But did he make bad things worse? First of all he now marries someone who is a descendent of a bondwoman whom God had already decided was not to inherit the promise He made to Abraham as Isaac and his family were. Esau, whether knowingly or not we cannot say with total certainly, now connects with a family that God has rejected. Was it possible that since he was the only son left at home, he would now try desperately to get on his father’s good side, perhaps hoping that Isaac would even change his mind about the blessing he had given Jacob and even make a new decision about any inheritance that would remain? By what he did, Esau attempted to please his parents for how he had behaved in the past. But he failed to repent concerning his intention to kill Jacob. [It remains to be seen later as to whether he pursued that line of action.]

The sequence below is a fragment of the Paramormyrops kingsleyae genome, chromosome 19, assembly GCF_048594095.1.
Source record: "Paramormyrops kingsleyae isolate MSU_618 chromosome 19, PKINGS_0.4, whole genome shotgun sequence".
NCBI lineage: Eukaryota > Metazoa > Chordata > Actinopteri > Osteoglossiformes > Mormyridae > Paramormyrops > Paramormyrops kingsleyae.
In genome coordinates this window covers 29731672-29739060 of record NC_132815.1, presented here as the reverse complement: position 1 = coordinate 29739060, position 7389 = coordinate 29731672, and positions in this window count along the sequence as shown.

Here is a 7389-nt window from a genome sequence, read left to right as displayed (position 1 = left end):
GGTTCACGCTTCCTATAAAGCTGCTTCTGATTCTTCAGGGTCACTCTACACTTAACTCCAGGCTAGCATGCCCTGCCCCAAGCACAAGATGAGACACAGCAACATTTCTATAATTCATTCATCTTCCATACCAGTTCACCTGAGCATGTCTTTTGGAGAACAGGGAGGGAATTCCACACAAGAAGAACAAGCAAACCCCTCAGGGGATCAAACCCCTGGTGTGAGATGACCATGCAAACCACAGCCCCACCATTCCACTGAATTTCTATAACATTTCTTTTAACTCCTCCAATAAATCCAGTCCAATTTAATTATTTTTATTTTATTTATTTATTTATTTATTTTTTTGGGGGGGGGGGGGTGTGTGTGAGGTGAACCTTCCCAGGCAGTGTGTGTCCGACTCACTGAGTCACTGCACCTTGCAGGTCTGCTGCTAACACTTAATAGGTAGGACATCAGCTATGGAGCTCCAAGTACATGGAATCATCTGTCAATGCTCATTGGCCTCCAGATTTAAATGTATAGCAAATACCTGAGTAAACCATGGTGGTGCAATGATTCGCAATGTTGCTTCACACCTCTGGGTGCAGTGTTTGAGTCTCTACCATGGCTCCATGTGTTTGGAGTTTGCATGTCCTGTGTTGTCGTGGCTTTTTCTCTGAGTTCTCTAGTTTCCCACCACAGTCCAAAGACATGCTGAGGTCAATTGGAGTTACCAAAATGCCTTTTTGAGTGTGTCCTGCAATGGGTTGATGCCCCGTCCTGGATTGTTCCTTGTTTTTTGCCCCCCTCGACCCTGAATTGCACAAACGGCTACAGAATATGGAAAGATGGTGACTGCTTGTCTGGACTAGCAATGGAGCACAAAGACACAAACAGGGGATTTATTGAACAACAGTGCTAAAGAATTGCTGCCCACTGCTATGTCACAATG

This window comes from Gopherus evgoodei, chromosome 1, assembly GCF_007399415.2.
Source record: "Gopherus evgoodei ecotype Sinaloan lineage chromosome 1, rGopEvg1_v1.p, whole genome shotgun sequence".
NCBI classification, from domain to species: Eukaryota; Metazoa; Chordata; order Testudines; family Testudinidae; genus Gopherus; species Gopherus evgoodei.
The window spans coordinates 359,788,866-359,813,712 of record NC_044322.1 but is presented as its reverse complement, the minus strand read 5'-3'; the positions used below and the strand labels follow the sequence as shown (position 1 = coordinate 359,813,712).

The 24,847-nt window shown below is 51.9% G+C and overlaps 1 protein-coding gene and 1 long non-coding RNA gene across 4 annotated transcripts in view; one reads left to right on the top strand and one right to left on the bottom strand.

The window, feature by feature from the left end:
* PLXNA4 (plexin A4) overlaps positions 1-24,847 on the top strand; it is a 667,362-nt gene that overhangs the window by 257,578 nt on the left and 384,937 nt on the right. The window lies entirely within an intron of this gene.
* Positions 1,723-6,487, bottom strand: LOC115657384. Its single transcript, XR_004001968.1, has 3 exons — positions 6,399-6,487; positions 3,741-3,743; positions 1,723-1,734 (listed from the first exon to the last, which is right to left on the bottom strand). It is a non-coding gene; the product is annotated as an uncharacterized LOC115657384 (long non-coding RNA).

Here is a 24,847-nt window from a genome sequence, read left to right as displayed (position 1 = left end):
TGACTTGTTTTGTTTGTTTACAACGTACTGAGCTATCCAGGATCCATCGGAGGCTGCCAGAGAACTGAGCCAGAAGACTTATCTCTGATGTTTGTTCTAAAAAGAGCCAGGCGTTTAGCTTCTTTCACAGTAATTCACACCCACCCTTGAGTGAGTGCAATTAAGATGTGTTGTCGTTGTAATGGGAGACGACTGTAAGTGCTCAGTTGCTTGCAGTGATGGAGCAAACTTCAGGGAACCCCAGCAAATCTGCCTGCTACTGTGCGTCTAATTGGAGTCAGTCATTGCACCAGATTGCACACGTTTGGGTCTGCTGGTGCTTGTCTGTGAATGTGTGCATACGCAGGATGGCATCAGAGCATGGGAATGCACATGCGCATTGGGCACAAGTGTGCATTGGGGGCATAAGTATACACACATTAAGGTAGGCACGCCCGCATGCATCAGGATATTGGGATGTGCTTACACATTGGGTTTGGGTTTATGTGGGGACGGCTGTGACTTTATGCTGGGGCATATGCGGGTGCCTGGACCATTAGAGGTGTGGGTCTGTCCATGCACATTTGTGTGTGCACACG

Sometimes we come across individuals who try to right a wrong they had committed, but clearly their actions prove insufficient as their hearts continued to maintain the original attitude or malice towards those they had wronged and there is never a full repentance or apology for what they had done. One supposes though that in their own eyes, since they have made some effort to reconcile the situation, they are indeed better than they were. Somehow, I believe that this is not what God expects of us when we are in the wrong and have hurt others. In Esau’s case, we have no evidence that he repented, changed his thoughts about Jacob, or demonstrated a devout or humble spirit that truly may have pleased Isaac, or God.